Read: 29 June 2015
As with Starship Troopers, Stranger offers up a buffet of thoughts and philosophies, provoking quite a bit of introspection, if not agreement. The premise of the novel is that a human born and raised on Mars is brought back to earth, juxtaposing human (mainly North American, but there are smatterings of Islam) culture to the fictional Martian way of thinking. Much of the difference, it seems, stems from humans having two biological sexes, while the Martians have only one.
The problem, the same problem I had with Starship Troopers, is that some pretty awful things are presented as Truth, delivered by characters who are set up all-knowing (or close enough) Truth Tellers, without even so much as the balance of a dissenting voice. In Starship Troopers, what stood out the most for me was the proposition that we could solve our social ills by reinstating corporal punishment (from babyhood and into adulthood). Here, my big issue had to do with the novel’s attitudes toward women.
Women are treated rather atrociously throughout the novel. There are brief moments where Heinlein seems close to acknowledging this, such as when he has Jill bristle at being called “little lady” by Digby (and Harshaw underlines the point by bringing it up again, mocking Digby by using the term himself). This comes so close to being a condemnation of the casual infantilizing of women that was so common in the 50s and 60s. The problem is that Digby is far from the only character who does this (and his “crime” seems to be more the awkward repetition of the phrase, rather than its use in the first place). Throughout the novel, women are referred to as “little girl” (and equivalent terms), and generally treated like some odd cross between child and servant.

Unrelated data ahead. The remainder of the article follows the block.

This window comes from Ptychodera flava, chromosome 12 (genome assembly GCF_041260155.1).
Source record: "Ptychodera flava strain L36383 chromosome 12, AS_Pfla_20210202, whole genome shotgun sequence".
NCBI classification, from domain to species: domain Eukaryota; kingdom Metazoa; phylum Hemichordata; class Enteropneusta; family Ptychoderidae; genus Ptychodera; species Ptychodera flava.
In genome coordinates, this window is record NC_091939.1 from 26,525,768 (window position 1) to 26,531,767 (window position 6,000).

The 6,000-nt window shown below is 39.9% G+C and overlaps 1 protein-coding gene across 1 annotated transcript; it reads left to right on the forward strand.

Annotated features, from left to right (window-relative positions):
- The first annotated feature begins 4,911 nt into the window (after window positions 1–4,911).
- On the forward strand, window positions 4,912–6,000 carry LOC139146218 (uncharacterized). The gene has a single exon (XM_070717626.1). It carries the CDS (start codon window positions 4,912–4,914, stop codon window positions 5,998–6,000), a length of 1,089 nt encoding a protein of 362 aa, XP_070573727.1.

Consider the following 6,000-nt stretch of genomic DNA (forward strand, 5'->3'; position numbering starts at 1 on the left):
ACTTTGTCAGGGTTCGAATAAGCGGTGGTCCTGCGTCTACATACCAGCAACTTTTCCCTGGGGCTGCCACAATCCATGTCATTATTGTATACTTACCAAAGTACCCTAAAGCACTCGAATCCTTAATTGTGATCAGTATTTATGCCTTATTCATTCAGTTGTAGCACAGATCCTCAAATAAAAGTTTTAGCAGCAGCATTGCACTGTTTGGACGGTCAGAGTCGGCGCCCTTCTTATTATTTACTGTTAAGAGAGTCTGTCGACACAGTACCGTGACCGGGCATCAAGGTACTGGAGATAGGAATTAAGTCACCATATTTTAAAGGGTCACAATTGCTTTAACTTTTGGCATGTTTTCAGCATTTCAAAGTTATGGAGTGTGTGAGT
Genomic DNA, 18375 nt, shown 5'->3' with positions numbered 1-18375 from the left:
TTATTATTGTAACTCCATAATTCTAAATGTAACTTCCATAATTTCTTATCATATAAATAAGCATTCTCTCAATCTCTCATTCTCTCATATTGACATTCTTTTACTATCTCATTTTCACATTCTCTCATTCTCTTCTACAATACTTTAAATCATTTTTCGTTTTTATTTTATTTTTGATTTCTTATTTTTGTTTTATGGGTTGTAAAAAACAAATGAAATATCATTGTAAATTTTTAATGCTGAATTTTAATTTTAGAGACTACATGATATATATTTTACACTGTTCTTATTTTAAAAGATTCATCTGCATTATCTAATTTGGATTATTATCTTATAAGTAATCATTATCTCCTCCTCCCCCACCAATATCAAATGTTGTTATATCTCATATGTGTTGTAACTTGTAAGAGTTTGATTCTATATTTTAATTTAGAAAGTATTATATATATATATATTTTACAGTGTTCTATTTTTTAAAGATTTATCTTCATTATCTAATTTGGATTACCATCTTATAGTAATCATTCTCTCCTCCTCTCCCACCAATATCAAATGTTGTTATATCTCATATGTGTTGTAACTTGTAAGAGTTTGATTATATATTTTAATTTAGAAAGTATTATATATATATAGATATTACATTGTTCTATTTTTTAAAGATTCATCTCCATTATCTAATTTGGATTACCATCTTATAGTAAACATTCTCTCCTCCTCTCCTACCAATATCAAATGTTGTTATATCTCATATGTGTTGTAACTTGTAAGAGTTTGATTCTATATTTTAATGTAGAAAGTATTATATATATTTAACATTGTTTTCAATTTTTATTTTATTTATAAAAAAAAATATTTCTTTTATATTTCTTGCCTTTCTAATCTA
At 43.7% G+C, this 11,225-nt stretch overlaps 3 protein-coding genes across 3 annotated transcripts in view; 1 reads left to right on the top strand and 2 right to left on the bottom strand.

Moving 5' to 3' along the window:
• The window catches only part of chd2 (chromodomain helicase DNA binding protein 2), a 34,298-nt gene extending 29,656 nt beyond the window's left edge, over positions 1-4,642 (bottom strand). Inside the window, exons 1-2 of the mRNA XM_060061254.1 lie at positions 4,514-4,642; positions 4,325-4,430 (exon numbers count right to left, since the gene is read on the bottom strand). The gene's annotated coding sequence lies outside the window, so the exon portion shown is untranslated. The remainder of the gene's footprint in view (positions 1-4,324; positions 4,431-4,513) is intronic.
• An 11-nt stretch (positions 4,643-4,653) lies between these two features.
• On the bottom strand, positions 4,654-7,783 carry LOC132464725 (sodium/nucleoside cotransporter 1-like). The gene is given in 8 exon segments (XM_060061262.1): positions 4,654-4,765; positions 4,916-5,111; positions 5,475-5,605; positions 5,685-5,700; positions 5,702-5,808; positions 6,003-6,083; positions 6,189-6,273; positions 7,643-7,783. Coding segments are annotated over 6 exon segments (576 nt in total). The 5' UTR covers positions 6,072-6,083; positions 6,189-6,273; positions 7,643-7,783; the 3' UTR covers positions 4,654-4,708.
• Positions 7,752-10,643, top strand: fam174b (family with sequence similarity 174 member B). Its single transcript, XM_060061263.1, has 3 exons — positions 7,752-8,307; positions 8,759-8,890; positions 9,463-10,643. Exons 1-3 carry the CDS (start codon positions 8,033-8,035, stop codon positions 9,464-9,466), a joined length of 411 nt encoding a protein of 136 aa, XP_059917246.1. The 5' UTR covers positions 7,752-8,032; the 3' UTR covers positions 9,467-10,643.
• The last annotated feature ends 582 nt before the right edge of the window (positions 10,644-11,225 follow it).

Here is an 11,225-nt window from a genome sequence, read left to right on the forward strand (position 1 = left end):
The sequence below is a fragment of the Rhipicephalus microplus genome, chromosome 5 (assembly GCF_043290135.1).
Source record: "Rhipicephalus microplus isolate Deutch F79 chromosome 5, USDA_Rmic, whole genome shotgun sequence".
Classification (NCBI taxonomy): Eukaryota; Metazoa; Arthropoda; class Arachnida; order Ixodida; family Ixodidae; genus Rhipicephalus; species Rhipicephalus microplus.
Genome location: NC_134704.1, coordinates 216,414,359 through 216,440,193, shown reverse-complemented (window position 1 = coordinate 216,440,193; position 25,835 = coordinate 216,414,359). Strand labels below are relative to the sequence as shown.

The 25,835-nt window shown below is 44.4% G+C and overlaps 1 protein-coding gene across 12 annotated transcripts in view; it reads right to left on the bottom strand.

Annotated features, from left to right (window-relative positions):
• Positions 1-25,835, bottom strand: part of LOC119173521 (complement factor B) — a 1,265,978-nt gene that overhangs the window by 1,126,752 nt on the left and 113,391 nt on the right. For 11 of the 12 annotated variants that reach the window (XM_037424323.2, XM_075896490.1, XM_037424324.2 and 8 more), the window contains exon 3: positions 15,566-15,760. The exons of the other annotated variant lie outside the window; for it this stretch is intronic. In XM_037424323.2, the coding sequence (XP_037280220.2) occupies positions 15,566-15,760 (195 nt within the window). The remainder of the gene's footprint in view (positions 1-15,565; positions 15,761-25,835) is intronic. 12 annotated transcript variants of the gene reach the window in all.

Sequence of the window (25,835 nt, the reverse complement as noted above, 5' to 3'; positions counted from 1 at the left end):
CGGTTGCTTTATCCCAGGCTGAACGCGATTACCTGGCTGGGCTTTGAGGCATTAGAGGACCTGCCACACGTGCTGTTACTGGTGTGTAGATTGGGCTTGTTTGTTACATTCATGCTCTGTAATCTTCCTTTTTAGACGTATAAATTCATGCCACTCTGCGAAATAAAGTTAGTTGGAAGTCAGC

But the true shocker is when Jill claims that, 9 times out of 10, women are at least partially to blame if they get raped. This is presented as instructional, teaching Mike (the “man from Mars”) about The Way Things Are, and the statement is never challenged. It is simply dropped as a logical and accurate observation, one that anyone other than a cultural newborn like Mike would know, if they gave it any thought.
Even once we get to the nest stage of the novel, where Mike becomes a messiah figure leading his disciples in what is presented as a perfect human state, when the male and female characters are at their most equal, the banter still reveals deep prejudices. As do the assumptions made by the characters, and how many of the duties are arranged (it is women who do the bulk of the “service” work, such as running Harshaw’s bath).
The problem, as with the issue of corporal punishment in Starship Troopers, is that Heinlein presents himself as a philosophical forward thinker, capable of seeing through the cultural prejudices that blind most people. And yet, when it comes to certain issues, he seems just as unwilling to consider alternatives as anyone else.